Rape is something you’re warned about as a teenager. Something you’re led to believe happens in dark alleyways by men you don’t know, when you’ve had too much to drink and lost your friends. That could not be further from the truth. Surely it couldn’t happen somewhere you’ve been before, somewhere you felt safe, by someone you knew, whilst stone-cold sober? It could be someone you trust, a friend, a partner or for a mere 7 percent of rapes each year, a stranger.
Surely this couldn’t happen to me? One of my best friends wouldn’t do that… would he? Someone who had stood by me for two years and whom I trusted with my life.
It took my counselor making me read the definition of rape for me to stop and think about this — even then I couldn’t say it out loud for another three months. She got me to write it down, over and over. At first I couldn’t face looking at it. The more I wrote it, the easier it became. I wrote it out hundreds of times, eventually I could say it in my head, and then out loud with really loud music in the background. When I eventually said it out loud, it was in the midst of a breakdown. I was required to share a room with a complete stranger, at a new job which happened to be residential. It was like a huge weight off my shoulders. It was out in the open. I’d said it out loud for the first time.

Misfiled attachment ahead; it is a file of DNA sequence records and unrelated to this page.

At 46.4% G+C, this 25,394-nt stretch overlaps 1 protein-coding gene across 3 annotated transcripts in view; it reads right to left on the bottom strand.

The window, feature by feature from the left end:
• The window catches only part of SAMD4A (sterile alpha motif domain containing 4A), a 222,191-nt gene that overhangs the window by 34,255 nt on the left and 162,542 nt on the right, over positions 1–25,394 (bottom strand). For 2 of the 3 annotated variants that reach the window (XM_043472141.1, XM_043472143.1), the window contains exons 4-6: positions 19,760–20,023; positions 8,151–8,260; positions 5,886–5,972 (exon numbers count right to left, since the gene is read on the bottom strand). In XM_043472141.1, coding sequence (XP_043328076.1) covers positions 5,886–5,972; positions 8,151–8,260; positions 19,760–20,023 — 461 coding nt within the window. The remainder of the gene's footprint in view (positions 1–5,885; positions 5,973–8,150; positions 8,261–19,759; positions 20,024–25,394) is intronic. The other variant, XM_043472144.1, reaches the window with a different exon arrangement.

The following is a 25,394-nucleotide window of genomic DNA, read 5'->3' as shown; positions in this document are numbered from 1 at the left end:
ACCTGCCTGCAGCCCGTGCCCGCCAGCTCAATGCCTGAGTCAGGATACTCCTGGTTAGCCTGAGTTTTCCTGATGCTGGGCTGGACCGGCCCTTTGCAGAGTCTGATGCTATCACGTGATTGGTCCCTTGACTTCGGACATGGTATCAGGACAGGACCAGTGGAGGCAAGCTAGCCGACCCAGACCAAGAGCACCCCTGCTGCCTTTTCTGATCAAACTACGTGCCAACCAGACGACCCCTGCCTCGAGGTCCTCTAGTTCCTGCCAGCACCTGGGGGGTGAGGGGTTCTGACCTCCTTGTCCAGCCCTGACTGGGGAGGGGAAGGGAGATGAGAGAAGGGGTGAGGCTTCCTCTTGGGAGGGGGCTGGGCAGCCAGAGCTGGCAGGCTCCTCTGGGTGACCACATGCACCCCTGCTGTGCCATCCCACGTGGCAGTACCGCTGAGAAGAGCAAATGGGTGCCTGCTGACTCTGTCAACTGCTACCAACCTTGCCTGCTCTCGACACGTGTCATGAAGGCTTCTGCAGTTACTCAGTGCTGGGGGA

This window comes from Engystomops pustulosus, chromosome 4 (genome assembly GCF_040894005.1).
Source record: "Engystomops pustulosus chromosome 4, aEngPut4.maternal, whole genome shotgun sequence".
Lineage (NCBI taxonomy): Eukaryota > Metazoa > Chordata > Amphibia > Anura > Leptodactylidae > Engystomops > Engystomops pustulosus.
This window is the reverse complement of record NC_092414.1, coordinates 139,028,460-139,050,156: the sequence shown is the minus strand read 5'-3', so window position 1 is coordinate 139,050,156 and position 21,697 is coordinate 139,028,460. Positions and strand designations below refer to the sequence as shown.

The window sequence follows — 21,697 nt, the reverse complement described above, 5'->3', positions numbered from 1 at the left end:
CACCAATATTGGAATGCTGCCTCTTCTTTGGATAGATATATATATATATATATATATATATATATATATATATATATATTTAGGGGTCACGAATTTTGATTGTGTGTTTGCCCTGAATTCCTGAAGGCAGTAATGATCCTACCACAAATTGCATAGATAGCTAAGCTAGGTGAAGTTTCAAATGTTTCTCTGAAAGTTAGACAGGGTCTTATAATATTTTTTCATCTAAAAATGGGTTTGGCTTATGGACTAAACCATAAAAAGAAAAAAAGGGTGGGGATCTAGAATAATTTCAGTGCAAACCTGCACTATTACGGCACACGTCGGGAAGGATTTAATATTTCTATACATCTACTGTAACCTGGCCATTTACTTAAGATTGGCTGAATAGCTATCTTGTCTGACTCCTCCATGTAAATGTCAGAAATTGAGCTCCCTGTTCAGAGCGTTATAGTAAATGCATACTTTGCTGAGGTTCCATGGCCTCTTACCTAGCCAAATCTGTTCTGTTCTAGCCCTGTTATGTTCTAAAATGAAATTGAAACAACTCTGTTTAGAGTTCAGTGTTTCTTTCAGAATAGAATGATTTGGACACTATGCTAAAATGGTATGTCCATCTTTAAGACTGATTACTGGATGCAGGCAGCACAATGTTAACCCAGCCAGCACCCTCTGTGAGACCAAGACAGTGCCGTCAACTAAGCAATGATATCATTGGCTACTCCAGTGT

I know now that being able to admit “I was raped” was the first step to moving on. I will never forget, it will never go away and it is something I have to live with for the rest of my life. He stole something from me, physically, and psychologically and I’ll never get that back. Hopefully by accepting it I can move on, and eventually, lead a somewhat normal life.
If you or a loved one is affected by sexual abuse or assault and need help, call the National Sexual Assault Telephone Hotline at 1-800-656-4673 to be connected with a trained staff member from a sexual assault service provider in your area.
We want to hear your story. Become a Mighty contributor here.
Unsplash photo via Ricardo Gomez Angel